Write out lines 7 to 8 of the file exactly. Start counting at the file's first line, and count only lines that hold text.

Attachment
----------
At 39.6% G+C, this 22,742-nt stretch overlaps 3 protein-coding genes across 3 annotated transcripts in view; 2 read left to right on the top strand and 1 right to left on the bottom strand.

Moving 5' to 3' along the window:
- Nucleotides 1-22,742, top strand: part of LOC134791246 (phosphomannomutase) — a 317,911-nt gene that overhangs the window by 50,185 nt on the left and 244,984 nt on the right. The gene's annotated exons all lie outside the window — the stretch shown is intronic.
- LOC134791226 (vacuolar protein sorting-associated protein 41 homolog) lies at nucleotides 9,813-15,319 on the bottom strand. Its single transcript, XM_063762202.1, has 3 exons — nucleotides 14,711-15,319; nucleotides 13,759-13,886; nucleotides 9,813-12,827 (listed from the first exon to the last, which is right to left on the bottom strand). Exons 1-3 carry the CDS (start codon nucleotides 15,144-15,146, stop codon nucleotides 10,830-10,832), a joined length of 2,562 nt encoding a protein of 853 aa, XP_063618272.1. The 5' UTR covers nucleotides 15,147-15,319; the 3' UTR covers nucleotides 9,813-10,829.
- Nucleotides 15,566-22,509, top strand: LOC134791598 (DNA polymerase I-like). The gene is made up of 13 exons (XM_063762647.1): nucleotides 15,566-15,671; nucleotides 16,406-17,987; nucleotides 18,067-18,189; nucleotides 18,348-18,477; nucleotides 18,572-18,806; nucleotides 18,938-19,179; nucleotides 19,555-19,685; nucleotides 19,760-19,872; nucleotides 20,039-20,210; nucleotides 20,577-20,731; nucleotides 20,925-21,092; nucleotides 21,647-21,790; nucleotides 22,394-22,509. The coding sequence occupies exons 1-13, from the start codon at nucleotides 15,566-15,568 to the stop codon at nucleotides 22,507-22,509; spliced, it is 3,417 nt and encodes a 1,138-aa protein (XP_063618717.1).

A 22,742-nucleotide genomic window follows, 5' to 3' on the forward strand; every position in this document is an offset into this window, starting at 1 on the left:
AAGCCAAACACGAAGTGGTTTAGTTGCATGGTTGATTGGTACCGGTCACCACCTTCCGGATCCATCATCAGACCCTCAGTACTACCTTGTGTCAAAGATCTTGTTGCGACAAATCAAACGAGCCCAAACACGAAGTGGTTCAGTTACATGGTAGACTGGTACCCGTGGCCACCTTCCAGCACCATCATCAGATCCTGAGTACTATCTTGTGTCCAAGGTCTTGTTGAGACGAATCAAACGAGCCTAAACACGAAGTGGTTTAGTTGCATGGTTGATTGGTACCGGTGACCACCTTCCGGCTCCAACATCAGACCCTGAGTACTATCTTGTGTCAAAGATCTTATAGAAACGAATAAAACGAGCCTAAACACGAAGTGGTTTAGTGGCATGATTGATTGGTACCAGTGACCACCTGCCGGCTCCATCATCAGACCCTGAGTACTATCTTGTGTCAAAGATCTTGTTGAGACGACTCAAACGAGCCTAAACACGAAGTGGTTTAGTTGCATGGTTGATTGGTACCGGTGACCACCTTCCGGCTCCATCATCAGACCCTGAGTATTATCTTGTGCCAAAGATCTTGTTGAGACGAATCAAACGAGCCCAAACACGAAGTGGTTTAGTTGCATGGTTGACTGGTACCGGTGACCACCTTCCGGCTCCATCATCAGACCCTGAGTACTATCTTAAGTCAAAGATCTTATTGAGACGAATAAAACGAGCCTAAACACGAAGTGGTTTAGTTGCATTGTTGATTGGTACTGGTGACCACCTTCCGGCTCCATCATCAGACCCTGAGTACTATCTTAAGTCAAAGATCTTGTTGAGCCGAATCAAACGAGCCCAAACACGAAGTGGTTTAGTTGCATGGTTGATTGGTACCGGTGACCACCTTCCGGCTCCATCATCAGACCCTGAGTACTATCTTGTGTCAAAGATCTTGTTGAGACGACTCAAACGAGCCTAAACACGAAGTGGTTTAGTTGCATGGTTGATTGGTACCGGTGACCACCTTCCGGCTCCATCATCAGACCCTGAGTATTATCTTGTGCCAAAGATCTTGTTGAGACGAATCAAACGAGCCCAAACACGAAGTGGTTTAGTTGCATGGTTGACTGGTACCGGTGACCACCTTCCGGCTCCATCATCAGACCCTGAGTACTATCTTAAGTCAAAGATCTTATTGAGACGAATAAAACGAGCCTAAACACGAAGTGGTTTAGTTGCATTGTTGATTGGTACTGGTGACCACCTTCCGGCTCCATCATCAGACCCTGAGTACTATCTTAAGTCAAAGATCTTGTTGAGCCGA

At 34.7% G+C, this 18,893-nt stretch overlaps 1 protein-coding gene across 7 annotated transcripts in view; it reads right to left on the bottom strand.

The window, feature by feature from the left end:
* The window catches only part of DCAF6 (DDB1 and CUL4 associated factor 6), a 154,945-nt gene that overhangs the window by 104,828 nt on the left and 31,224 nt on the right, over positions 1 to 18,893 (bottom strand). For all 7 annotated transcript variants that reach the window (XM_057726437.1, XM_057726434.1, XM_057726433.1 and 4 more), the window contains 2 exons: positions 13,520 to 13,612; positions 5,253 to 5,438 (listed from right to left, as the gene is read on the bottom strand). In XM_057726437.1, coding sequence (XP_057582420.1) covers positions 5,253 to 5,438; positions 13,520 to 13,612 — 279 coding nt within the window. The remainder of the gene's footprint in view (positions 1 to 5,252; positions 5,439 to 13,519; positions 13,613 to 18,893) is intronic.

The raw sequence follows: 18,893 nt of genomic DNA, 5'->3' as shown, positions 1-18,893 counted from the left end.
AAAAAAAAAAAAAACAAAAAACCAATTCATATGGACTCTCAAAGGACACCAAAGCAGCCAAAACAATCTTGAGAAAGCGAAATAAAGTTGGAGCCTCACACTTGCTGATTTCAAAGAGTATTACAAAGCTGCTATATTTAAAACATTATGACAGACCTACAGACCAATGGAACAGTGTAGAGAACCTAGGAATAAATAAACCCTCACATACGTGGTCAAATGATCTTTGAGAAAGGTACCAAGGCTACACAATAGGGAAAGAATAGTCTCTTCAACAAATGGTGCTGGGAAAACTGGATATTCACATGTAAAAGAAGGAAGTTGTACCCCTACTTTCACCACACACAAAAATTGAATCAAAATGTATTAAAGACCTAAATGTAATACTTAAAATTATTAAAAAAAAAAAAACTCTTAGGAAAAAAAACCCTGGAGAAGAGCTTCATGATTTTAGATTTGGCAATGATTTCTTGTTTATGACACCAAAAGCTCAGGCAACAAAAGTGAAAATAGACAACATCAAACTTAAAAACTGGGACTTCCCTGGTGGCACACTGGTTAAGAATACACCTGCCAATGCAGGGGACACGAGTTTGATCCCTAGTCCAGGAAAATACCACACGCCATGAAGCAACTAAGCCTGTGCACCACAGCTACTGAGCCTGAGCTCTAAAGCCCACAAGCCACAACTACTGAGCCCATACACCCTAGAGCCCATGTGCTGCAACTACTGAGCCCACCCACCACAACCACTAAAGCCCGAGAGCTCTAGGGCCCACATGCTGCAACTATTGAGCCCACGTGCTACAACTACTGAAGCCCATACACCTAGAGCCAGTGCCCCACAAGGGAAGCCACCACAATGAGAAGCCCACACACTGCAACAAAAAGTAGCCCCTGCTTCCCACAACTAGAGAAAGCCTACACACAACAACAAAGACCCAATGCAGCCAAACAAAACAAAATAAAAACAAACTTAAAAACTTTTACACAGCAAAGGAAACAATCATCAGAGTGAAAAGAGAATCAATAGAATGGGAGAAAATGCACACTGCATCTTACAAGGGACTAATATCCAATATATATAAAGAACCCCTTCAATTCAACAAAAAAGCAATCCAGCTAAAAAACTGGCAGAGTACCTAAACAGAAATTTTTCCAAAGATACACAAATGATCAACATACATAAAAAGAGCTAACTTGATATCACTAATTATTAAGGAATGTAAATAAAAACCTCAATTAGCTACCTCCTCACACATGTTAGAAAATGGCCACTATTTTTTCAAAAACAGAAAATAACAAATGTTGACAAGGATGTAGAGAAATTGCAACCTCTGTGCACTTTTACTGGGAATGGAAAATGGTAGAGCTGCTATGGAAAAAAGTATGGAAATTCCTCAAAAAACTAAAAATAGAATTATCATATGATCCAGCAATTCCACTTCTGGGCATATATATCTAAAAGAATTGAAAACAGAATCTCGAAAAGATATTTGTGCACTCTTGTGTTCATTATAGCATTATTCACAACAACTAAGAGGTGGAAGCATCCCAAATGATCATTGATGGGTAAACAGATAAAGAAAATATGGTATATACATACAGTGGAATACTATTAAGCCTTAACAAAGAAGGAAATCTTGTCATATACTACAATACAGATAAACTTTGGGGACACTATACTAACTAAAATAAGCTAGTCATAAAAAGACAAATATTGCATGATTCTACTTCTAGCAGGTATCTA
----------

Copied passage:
AAGCCAAACACGAAGTGGTTTAGTTGCATGGTTGATTGGTACCGGTCACCACCTTCCGGATCCATCATCAGACCCTCAGTACTACCTTGTGTCAAAGATCTTGTTGCGACAAATCAAACGAGCCCAAACACGAAGTGGTTCAGTTACATGGTAGACTGGTACCCGTGGCCACCTTCCAGCACCATCATCAGATCCTGAGTACTATCTTGTGTCCAAGGTCTTGTTGAGACGAATCAAACGAGCCTAAACACGAAGTGGTTTAGTTGCATGGTTGATTGGTACCGGTGACCACCTTCCGGCTCCAACATCAGACCCTGAGTACTATCTTGTGTCAAAGATCTTATAGAAACGAATAAAACGAGCCTAAACACGAAGTGGTTTAGTGGCATGATTGATTGGTACCAGTGACCACCTGCCGGCTCCATCATCAGACCCTGAGTACTATCTTGTGTCAAAGATCTTGTTGAGACGACTCAAACGAGCCTAAACACGAAGTGGTTTAGTTGCATGGTTGATTGGTACCGGTGACCACCTTCCGGCTCCATCATCAGACCCTGAGTATTATCTTGTGCCAAAGATCTTGTTGAGACGAATCAAACGAGCCCAAACACGAAGTGGTTTAGTTGCATGGTTGACTGGTACCGGTGACCACCTTCCGGCTCCATCATCAGACCCTGAGTACTATCTTAAGTCAAAGATCTTATTGAGACGAATAAAACGAGCCTAAACACGAAGTGGTTTAGTTGCATTGTTGATTGGTACTGGTGACCACCTTCCGGCTCCATCATCAGACCCTGAGTACTATCTTAAGTCAAAGATCTTGTTGAGCCGAATCAAACGAGCCCAAACACGAAGTGGTTTAGTTGCATGGTTGATTGGTACCGGTGACCACCTTCCGGCTCCATCATCAGACCCTGAGTACTATCTTGTGTCAAAGATCTTGTTGAGACGACTCAAACGAGCCTAAACACGAAGTGGTTTAGTTGCATGGTTGATTGGTACCGGTGACCACCTTCCGGCTCCATCATCAGACCCTGAGTATTATCTTGTGCCAAAGATCTTGTTGAGACGAATCAAACGAGCCCAAACACGAAGTGGTTTAGTTGCATGGTTGACTGGTACCGGTGACCACCTTCCGGCTCCATCATCAGACCCTGAGTACTATCTTAAGTCAAAGATCTTATTGAGACGAATAAAACGAGCCTAAACACGAAGTGGTTTAGTTGCATTGTTGATTGGTACTGGTGACCACCTTCCGGCTCCATCATCAGACCCTGAGTACTATCTTAAGTCAAAGATCTTGTTGAGCCGA

At 34.7% G+C, this 18,893-nt stretch overlaps 1 protein-coding gene across 7 annotated transcripts in view; it reads right to left on the bottom strand.